The future of work – a different world

In the last few months, work has changed drastically. But will these changes persist into the future? Microsoft’s latest  Work Trend Index report explores this idea by combining insights from three sources: trends behind how customers use their tools; findings from a survey of over 2,000 remote workers in six countries; and conclusions from over 30 research projects from across Microsoft that seek to understand the experience for remote workers today via surveys, interviews, diary studies, focus groups, and studies of the human brain. Remote collaboration is more difficult, but the transition back to in-person work might be just as hard.

Video meetings lead to fatigue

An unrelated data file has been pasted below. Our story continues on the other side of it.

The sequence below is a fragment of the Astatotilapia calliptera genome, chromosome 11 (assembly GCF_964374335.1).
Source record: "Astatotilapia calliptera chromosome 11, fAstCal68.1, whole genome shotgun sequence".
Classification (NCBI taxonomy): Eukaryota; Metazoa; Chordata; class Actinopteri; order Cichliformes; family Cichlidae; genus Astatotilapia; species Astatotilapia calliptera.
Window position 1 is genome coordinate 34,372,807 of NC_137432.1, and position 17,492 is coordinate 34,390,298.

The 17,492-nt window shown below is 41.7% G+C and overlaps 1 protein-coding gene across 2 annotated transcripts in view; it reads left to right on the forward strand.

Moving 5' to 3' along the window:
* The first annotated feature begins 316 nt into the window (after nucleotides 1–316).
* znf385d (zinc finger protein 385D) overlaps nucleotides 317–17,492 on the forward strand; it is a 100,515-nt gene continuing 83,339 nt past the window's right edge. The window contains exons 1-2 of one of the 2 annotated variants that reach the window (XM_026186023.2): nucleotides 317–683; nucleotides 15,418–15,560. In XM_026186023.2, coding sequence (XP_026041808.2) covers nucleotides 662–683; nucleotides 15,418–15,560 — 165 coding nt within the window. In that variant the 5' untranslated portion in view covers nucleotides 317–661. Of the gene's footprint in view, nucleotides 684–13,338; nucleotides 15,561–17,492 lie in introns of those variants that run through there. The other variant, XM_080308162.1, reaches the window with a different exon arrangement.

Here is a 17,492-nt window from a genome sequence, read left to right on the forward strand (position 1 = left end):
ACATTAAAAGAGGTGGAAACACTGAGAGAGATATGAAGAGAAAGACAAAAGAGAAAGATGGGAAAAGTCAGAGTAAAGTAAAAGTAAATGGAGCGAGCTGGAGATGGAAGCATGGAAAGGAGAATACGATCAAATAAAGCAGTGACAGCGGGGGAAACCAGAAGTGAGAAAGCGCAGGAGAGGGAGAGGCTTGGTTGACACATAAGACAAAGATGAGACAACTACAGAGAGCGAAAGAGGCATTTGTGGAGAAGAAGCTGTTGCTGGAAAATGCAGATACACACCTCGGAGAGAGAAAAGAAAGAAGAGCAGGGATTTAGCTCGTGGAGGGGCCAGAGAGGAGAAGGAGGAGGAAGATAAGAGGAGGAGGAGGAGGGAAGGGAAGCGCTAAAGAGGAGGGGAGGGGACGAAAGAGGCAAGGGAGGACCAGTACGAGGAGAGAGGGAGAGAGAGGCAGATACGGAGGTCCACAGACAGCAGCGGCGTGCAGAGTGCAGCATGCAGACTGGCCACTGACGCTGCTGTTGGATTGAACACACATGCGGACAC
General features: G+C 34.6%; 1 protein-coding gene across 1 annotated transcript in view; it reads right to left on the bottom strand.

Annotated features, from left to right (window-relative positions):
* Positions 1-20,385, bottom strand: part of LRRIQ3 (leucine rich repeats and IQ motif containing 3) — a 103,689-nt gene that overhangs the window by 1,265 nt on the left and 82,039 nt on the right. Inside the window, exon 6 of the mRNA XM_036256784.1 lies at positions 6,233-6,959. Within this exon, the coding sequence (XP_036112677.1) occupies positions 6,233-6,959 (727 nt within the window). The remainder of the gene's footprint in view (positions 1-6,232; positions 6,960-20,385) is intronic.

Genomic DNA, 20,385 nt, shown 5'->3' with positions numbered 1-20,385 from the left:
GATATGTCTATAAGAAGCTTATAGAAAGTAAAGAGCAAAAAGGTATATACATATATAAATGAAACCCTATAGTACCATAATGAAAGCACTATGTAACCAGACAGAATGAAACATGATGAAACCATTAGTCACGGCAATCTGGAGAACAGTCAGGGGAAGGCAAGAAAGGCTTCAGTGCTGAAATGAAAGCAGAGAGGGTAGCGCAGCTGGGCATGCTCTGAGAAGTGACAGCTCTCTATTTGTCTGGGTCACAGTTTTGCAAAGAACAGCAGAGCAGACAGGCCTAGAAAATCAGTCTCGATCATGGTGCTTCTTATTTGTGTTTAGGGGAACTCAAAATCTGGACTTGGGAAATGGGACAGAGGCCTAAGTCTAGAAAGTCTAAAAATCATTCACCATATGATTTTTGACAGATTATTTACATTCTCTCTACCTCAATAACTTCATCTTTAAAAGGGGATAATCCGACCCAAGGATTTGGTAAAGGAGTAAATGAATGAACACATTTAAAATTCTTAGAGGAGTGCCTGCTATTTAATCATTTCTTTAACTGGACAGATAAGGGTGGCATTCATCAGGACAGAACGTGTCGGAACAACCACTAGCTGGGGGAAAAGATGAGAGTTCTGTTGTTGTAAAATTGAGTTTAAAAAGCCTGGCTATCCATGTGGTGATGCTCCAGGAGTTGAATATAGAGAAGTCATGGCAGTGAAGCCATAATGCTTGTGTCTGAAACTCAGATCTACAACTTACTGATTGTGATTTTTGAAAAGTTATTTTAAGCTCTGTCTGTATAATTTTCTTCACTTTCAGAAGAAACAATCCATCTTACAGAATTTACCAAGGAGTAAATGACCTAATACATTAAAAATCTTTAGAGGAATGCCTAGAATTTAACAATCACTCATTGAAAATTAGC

Another study found that brainwave markers associated with overwork and stress are significantly higher in video meetings than non-meeting work like writing emails. Further, due to high levels of sustained concentration fatigue begins to set in 30-40 minutes into a meeting. Looking at days filled with video meetings, stress begins to set in at about two hours into the day. The research suggests several factors lead to this sense of meeting fatigue: having to focus continuously on the screen to extract relevant information and stay engaged; reduced non-verbal cues that help you read the room or know whose turn it is to talk; and screen sharing with very little view of the people you are interacting with.Read more > 

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